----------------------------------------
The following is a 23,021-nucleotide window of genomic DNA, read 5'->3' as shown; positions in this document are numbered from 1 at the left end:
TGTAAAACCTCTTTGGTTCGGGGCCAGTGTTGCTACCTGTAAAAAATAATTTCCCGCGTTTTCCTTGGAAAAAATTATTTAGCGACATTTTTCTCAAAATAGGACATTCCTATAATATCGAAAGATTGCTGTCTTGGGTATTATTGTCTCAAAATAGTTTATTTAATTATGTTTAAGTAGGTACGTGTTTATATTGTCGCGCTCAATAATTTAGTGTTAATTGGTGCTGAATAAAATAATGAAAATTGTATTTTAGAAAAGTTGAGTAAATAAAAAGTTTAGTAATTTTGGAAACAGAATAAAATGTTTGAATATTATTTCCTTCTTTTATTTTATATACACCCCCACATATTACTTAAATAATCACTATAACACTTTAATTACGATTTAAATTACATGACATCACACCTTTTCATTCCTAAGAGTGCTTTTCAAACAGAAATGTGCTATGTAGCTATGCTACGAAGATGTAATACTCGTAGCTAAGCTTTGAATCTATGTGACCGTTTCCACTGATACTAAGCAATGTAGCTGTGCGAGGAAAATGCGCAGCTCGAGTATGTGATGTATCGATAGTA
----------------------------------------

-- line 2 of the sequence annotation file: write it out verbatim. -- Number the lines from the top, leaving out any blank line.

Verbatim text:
TGTAAAACCTCTTTGGTTCGGGGCCAGTGTTGCTACCTGTAAAAAATAATTTCCCGCGTTTTCCTTGGAAAAAATTATTTAGCGACATTTTTCTCAAAATAGGACATTCCTATAATATCGAAAGATTGCTGTCTTGGGTATTATTGTCTCAAAATAGTTTATTTAATTATGTTTAAGTAGGTACGTGTTTATATTGTCGCGCTCAATAATTTAGTGTTAATTGGTGCTGAATAAAATAATGAAAATTGTATTTTAGAAAAGTTGAGTAAATAAAAAGTTTAGTAATTTTGGAAACAGAATAAAATGTTTGAATATTATTTCCTTCTTTTATTTTATATACACCCCCACATATTACTTAAATAATCACTATAACACTTTAATTACGATTTAAATTACATGACATCACACCTTTTCATTCCTAAGAGTGCTTTTCAAACAGAAATGTGCTATGTAGCTATGCTACGAAGATGTAATACTCGTAGCTAAGCTTTGAATCTATGTGACCGTTTCCACTGATACTAAGCAATGTAGCTGTGCGAGGAAAATGCGCAGCTCGAGTATGTGATGTATCGATAGTA